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EMS driver safety survey: 6 key takeaways

A recent survey illustrates the importance of measuring EMS driver performance and training in preventing accidents on the road.


The following is paid content sponsored by Zoll Data Management

Working in EMS means spending a considerable amount of time on the road, and driving brings with it some unavoidable hazards. In fact, going to and from a scene are statistically more dangerous than the clinical work that EMTs and paramedics do.

Naturally, many in EMS focus on improving clinical work, but the dangers of driving beg the question: what are agencies doing to protect themselves and their employees?

To shed some light on the issue, we polled over 400 current and former EMS professionals, with 85% currently serving in the EMS profession in some capacity. Of those, 25% reported that they were EMS managers, supervisors, coordinators and administrators. Another 23% were paramedics, a further 23% were Basic level EMTs, with the rest filling in the balance.

With a good cross-section of the EMS ecosystem represented, the results were enlightening. We identified six takeaways from our survey that will influence how you see driver safety.

The vast majority of respondents were satisfied with their current safety program, with 26% rating it as adequate, 37% rating it as good, and 16% rating it as excellent.

How would you rate your current driver safety program

But is that the whole story? This is particularly surprising as 28% of respondents noted that their agency does not monitor driver performance and 40% had personally been in vehicle accidents. Digging a little deeper, the different trends in excellent-rated safety programs versus those rated as poor shed some light on what means were most effective.

40% of respondents have personally been involved in accidents, suggesting that if you haven’t been in an accident yet, there’s a good chance you will be.

Have you been involved in an on-the-job accident

When broken down by rank/experience, those with more experience were more likely to have been in an accident, while those in positions that suggest less experience were more likely to answer ‘no’. What does that tell us? If you haven’t been in an accident and are driving an emergency vehicle, you probably will be at some point.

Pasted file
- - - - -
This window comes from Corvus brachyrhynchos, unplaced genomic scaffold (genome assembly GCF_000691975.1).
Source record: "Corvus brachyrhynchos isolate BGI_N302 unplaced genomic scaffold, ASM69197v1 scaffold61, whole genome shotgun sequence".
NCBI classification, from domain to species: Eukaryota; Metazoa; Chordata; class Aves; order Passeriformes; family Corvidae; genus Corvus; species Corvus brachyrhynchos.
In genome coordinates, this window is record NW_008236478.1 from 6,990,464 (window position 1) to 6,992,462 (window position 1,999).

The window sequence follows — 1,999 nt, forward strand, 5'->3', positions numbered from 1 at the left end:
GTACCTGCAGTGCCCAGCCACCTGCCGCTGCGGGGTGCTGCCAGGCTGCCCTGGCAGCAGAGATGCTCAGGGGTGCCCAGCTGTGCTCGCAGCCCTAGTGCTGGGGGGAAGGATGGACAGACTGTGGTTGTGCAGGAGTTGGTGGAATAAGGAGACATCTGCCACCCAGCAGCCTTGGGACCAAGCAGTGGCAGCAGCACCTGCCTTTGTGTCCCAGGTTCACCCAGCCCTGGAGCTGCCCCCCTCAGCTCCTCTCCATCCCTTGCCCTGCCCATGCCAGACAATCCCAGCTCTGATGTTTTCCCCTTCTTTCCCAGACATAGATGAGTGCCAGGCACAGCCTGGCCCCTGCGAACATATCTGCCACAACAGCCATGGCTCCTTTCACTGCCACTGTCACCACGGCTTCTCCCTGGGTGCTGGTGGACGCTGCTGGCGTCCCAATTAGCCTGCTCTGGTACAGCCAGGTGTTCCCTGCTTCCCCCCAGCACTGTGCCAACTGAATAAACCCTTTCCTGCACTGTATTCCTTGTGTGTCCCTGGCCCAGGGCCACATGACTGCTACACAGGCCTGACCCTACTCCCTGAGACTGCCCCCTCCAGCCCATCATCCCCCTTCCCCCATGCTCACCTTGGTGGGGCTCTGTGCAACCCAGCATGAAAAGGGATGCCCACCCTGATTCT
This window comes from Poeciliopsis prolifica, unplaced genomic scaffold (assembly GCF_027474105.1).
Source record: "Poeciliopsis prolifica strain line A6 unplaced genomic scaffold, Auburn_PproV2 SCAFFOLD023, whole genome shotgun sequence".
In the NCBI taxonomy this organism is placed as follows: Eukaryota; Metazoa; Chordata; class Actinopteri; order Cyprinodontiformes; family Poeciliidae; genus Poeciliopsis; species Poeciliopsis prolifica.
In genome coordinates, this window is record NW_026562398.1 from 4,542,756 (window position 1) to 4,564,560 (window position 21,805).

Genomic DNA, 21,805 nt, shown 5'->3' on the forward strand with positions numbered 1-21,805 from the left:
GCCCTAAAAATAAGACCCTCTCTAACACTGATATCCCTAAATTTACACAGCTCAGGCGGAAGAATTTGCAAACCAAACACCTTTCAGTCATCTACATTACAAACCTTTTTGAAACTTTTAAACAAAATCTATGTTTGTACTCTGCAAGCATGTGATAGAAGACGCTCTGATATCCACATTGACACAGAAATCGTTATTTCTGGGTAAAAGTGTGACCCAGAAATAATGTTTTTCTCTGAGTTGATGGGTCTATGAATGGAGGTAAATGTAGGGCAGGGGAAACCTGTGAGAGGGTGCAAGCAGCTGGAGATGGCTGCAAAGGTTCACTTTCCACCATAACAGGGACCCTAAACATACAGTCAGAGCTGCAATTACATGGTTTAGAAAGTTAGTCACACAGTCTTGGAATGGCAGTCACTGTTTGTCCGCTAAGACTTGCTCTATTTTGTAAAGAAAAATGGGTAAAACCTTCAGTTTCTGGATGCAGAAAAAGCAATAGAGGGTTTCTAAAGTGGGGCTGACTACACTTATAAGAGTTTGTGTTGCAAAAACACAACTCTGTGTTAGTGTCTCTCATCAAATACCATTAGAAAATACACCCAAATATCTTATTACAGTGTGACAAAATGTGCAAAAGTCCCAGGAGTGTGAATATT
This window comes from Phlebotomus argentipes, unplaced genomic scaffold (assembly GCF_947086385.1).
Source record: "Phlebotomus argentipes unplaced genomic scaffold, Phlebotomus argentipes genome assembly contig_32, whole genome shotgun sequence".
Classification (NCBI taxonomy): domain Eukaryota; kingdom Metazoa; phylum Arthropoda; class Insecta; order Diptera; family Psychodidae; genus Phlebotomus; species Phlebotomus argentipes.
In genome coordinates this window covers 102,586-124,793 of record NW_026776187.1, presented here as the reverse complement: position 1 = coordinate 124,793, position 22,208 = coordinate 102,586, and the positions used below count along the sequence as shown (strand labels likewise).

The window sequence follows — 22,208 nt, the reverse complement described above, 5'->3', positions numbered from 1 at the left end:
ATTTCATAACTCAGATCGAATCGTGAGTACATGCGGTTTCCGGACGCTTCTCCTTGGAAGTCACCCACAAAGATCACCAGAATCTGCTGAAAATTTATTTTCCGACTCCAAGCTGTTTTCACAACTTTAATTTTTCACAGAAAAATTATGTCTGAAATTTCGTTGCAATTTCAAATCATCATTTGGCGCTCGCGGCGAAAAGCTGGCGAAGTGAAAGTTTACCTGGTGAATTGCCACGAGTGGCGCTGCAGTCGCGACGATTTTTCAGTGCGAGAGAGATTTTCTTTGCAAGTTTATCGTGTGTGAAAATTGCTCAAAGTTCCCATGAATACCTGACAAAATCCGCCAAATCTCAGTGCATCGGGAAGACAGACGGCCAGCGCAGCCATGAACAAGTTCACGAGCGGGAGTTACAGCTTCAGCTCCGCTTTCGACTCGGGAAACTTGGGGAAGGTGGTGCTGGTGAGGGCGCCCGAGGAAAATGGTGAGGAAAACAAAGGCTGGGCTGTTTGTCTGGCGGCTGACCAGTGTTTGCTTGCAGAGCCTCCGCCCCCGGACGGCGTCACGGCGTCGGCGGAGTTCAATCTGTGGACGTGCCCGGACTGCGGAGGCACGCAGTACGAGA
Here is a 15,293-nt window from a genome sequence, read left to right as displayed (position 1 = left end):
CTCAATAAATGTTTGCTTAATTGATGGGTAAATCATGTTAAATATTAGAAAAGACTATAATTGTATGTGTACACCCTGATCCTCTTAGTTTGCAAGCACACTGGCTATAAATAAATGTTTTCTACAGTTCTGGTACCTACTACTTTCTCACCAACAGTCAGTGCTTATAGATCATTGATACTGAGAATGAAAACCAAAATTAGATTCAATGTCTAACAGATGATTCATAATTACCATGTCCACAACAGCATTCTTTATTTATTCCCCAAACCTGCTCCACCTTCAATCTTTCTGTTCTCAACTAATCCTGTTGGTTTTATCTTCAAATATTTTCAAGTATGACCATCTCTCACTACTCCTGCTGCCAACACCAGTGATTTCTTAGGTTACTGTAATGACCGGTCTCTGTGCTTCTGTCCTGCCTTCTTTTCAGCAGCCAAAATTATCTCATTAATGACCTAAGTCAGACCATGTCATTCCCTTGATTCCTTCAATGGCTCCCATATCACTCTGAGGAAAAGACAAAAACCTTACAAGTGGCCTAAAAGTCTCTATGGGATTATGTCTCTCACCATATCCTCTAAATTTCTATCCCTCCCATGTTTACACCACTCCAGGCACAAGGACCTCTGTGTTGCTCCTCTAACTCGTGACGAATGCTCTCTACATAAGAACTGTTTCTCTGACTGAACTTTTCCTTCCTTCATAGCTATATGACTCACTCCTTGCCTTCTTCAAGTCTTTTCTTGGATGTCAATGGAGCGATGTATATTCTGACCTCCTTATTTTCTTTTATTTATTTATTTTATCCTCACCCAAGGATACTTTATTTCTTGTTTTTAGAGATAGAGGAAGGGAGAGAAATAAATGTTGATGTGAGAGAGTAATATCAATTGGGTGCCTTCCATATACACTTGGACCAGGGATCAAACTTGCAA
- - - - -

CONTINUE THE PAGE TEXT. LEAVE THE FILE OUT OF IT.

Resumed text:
Proactive measurement led to higher ratings for safety.

Safety rating vs proactive and reactive programs

Moreover, the distribution between agencies that used proactive and reactive means of measuring driver performance were evenly split 49% to 50%. However, those who used proactive means of measuring driver performance were twice as likely to rate their program as good, and eight times more likely to rate it as excellent. Put another way, nearly 90% of those who rated their program as excellent used proactive driver safety programs, whereas 90% of those who rated their program as poor used reactive means.

In addition, drivers in proactive safety programs were less likely to have been in a vehicle accident while on the job and less likely to be working for an agency in which an accident has caused injury or death.

38% of respondents in proactive programs reported having been involved in an accident while on the job, compared to 45% for reactive. When asked if a member of their organization had been involved in a crash resulting in injury or death, 41% of those in proactive programs answered ‘yes’ compared to 56% of those in reactive programs.

Those who rated their safety program as poor were least likely to provide any continued vehicle driver safety training. In fact, 67% of those who rated their program as poor responded that they did not perform any kind of training at all. On the other end of the spectrum, those respondents who rated their safety program as excellent were much more invested in routine training, with 56% holding annual training, 28% holding quarterly training, and 10% training monthly.

rating vs continued education

Not surprisingly, those programs rated as poor were also much less likely to measure driver performance.  65% of those who rated their safety program as poor reported not using any metric to measure driver performance.

rating vs performance

Excellent programs saw the number of violations (63%) and number of accidents (53%) as the primary metrics of driver performance.

Nearly half (45%) of those in poor safety programs reported not using any technology in their vehicle safety program. Those who rated their program good or excellent were more likely to use and rate multiple technologies, primarily GPS/vehicle tracking, video cameras, and onboard data recorders (black boxes).

Summary

This survey demonstrates a clear, if unsurprising, correlation between proactive driver safety programs and better performance. More frequent training and the use of real-time data collection were indicators of better overall driver safety programs. Considering that EMS workers spend a great deal of their time on the road, and maintenance and insurance costs account for a large part of any agency’s budget, it appears that investing in better training and data collection appears is a prudent move for any EMS agency.

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